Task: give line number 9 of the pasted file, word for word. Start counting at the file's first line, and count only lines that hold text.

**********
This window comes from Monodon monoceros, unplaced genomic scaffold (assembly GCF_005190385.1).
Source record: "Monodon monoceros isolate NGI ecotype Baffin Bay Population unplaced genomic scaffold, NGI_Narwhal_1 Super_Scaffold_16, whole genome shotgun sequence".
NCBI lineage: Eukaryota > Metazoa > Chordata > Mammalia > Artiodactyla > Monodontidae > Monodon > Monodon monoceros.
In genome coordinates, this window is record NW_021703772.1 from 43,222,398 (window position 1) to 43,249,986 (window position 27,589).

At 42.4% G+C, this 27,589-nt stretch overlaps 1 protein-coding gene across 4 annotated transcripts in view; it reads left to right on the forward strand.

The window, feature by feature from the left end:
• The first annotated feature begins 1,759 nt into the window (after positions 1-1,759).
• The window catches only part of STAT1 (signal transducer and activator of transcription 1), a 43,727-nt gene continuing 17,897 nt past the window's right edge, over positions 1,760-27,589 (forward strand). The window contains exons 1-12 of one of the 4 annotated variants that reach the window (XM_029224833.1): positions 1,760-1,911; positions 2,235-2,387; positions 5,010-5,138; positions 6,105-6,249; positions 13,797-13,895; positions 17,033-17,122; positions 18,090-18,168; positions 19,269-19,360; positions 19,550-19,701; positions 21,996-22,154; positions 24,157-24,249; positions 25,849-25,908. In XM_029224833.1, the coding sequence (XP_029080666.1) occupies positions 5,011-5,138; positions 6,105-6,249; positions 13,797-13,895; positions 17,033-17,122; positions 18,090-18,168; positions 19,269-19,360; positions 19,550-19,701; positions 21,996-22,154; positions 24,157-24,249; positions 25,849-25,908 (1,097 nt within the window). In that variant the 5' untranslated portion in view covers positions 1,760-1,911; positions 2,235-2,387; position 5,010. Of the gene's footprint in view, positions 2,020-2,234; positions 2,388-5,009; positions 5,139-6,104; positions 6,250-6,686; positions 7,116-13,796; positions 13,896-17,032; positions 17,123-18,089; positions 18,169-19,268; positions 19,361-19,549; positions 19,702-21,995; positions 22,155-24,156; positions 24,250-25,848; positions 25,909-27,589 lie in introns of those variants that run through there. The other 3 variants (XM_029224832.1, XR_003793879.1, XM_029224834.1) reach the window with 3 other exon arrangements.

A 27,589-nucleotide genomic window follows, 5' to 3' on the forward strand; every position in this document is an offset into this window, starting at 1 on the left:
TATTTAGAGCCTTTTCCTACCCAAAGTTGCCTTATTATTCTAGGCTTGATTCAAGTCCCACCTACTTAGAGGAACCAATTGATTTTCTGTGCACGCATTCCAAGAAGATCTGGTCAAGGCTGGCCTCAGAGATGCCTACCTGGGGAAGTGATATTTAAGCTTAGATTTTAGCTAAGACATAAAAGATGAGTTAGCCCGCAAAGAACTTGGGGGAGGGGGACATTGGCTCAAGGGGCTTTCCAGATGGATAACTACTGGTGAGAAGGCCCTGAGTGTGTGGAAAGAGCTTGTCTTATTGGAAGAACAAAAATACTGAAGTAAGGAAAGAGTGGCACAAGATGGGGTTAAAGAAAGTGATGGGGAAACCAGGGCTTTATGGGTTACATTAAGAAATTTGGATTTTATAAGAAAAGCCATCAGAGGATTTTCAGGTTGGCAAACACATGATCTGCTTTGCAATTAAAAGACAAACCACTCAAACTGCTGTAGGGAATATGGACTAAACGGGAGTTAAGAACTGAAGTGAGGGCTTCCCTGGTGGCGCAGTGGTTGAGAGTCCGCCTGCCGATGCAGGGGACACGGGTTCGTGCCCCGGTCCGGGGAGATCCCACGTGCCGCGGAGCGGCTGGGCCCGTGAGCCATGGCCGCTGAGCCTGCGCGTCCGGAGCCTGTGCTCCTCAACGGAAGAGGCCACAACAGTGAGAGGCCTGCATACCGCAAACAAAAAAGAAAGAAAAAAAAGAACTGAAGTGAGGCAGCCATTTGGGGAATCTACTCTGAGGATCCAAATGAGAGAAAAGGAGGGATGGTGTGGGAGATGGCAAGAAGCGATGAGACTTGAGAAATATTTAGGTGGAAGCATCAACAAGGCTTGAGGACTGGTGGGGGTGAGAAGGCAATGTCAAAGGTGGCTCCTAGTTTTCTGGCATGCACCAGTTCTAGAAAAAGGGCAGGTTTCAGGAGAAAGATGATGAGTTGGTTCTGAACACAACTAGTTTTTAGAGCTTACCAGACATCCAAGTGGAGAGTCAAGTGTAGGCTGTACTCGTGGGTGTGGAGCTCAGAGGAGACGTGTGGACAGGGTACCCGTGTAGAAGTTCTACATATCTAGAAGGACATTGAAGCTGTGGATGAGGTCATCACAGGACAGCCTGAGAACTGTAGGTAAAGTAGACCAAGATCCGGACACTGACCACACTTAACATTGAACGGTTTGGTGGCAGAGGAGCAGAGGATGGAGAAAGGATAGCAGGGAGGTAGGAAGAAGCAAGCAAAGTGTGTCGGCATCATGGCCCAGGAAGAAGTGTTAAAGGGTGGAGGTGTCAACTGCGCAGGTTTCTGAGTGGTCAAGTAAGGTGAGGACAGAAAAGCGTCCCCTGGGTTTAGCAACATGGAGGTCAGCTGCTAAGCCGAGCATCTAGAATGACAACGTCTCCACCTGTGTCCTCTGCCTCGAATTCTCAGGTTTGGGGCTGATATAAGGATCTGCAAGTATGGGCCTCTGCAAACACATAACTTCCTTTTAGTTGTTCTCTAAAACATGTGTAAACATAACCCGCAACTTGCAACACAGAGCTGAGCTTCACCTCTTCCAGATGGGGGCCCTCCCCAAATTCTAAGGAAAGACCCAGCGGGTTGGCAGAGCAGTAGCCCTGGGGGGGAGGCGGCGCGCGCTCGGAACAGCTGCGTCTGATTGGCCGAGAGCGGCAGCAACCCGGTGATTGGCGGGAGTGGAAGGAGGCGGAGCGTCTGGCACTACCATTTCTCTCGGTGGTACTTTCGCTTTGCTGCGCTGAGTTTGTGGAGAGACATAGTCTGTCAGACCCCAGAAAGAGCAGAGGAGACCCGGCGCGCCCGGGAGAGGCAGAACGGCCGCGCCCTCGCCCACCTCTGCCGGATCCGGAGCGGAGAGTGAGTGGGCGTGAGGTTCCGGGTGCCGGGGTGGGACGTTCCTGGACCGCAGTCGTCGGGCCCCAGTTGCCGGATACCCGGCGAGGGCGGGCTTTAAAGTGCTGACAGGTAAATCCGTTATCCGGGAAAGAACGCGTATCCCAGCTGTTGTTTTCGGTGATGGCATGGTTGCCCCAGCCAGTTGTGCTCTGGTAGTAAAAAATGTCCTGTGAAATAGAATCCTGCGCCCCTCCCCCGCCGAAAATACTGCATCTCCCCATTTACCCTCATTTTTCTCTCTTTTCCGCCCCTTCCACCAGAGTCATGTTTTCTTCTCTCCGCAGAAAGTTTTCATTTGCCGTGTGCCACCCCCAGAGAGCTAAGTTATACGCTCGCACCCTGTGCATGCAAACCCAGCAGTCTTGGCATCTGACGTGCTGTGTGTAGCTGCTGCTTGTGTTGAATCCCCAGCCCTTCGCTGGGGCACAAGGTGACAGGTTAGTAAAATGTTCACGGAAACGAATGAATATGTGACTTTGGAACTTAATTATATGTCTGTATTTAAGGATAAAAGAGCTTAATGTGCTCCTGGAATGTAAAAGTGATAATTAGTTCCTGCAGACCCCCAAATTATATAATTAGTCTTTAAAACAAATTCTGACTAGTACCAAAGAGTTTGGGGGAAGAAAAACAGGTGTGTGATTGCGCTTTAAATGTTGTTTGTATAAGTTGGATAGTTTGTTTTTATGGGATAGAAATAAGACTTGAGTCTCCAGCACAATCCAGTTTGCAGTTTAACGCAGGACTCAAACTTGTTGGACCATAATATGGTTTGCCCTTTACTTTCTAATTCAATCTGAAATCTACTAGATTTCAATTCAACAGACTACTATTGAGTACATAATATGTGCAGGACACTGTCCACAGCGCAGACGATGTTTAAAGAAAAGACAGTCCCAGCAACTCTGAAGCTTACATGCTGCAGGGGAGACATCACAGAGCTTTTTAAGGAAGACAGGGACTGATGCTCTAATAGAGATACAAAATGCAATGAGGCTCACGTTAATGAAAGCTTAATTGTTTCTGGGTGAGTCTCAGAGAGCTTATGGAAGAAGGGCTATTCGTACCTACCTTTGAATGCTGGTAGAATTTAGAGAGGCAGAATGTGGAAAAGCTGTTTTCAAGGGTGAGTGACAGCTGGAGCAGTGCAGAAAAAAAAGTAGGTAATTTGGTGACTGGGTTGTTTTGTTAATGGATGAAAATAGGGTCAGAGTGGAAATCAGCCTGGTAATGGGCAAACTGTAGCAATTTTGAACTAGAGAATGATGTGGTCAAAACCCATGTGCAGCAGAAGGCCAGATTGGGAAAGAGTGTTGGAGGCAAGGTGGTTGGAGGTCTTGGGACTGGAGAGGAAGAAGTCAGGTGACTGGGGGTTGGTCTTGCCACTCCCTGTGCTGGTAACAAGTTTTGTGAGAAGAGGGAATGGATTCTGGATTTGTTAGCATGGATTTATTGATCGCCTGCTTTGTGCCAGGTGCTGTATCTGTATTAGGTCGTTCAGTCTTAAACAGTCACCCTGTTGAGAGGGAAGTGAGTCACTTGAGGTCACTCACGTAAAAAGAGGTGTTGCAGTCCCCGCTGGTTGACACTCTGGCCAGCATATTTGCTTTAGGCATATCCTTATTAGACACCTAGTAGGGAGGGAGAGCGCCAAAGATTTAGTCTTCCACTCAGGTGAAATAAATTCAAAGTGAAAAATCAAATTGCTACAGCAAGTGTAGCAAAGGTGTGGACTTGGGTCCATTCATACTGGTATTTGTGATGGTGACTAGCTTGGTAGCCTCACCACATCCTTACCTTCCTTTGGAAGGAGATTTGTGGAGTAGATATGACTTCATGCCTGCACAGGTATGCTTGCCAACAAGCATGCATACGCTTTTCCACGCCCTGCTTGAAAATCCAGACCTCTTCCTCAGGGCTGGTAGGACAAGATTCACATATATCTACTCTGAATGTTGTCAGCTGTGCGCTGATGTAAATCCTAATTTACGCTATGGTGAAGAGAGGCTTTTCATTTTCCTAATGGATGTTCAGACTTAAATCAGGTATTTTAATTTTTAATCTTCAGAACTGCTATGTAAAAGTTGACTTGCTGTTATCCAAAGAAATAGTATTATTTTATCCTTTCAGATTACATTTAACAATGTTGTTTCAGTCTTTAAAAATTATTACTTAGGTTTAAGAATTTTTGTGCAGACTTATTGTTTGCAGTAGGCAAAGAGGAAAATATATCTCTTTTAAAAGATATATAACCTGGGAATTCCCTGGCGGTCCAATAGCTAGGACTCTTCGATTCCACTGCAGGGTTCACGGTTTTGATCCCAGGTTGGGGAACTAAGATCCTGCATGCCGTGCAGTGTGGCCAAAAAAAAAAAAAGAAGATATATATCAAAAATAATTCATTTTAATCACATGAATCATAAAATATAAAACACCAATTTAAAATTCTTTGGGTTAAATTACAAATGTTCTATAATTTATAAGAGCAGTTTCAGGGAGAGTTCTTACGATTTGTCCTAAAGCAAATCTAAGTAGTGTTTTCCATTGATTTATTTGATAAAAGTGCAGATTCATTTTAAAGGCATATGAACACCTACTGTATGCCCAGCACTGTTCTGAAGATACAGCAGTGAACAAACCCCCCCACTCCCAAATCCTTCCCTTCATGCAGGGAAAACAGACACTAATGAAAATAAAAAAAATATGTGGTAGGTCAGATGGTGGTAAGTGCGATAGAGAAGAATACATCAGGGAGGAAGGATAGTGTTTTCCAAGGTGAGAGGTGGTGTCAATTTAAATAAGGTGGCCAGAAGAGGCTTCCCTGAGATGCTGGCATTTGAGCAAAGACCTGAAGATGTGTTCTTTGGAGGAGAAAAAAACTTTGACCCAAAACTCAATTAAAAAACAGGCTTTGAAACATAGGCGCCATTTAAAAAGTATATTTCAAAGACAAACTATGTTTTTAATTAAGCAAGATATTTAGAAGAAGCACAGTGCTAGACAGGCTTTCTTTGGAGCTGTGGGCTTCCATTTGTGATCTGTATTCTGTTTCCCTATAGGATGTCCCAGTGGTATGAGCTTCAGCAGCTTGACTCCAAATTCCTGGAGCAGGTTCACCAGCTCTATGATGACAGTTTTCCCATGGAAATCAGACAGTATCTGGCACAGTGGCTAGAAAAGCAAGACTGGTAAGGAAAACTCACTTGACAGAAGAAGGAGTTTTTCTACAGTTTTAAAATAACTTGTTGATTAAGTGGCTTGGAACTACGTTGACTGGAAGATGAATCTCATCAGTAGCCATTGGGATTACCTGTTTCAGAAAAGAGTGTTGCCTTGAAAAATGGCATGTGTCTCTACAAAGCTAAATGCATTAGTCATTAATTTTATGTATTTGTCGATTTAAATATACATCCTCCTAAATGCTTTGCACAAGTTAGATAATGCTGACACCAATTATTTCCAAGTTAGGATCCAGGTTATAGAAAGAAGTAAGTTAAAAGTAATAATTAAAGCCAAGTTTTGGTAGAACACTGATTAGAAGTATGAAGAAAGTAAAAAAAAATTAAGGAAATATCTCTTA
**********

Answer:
A 27,589-nucleotide genomic window follows, 5' to 3' on the forward strand; every position in this document is an offset into this window, starting at 1 on the left: